The nation’s first active Medicaid work requirement, approved by the Trump administration in Arkansas, has now led to nearly 17,000 people losing health coverage.
A new report from the state health department showed that another 4,655 people have been locked out of coverage because they had failed for three months to comply with the state’s requirement that they work 80 hours a month (or some equivalent activity) as a prerequisite for receiving Medicaid. Add those folks to the 12,277 people who had already lost coverage in prior months, according to the Arkansas Times, and 16,932 low-income Arkansans have now been moved off of the health insurance program under the Medicaid work requirement.
For context, about 250,000 people are covered by Medicaid expansion in Arkansas; however, many of those people are exempt from the work requirement. Roughly 65,000 Arkansans actually needed to fulfill the state’s work requirement. About 8,400 failed to do so and, for 4,655 of them, it was their third month of noncompliance — meaning they are now locked out of coverage through the end of the year. They will be eligible to re-enroll in January.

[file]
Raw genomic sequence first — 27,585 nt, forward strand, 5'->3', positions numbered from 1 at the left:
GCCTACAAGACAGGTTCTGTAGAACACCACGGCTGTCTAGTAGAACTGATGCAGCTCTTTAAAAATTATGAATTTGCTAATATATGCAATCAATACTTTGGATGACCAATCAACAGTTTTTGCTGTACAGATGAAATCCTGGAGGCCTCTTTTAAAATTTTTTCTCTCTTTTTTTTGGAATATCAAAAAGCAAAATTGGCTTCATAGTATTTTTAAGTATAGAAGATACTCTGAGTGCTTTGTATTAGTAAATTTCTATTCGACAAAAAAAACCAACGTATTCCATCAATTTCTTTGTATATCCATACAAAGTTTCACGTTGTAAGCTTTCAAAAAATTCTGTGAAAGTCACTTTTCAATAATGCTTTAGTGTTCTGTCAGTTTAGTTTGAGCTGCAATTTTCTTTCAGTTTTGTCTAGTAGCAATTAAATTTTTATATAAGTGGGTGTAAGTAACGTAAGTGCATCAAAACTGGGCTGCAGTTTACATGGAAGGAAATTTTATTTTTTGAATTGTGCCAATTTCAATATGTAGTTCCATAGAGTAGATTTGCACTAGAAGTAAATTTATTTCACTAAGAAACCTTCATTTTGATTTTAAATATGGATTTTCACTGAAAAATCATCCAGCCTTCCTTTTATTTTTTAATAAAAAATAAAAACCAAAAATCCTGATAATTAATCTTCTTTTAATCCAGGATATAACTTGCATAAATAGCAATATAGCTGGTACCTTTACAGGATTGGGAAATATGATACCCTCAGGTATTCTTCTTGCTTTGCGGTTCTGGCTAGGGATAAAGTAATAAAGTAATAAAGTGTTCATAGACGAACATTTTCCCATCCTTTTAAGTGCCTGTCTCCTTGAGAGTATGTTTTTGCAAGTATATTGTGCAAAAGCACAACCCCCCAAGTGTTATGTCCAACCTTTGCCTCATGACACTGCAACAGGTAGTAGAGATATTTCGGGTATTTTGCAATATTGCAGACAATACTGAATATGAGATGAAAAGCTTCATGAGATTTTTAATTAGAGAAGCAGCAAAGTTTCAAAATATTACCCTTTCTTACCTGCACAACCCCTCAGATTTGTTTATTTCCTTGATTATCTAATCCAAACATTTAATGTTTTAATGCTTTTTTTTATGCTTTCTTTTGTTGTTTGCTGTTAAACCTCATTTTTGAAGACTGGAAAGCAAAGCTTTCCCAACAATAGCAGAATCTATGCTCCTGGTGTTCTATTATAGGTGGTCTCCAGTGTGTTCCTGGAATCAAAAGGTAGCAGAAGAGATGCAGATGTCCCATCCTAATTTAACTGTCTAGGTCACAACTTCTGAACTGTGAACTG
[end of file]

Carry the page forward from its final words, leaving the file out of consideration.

What’s maybe most striking in the numbers is how few people are reporting their activities to the state as required. Arkansas has exempted many people — those who are working full-time, who are already meeting the work requirement for food stamps, or who are medically frail — from needing to report their activities. They are assumed to be in compliance.
But about 10,000 people were still required to report their work activities to the state. Only 1,428 actually satisfied the reporting requirement, continuing a trend from previous months; more than 8,300 people did not report any work activities at all.
The trend has become so worrisome that in November, a nonpartisan panel that advises states and the federal government on Medicaid urged Arkansas to stop disenrolling people. As the Associated Press reported:
This was one of the biggest fears for health advocates as the Trump administration touted Medicaid work requirements: that a lot of people would lose coverage not because they failed to comply but because they failed to report to the state. It seems to be coming true, at the cost of thousands more uninsured and poor citizens.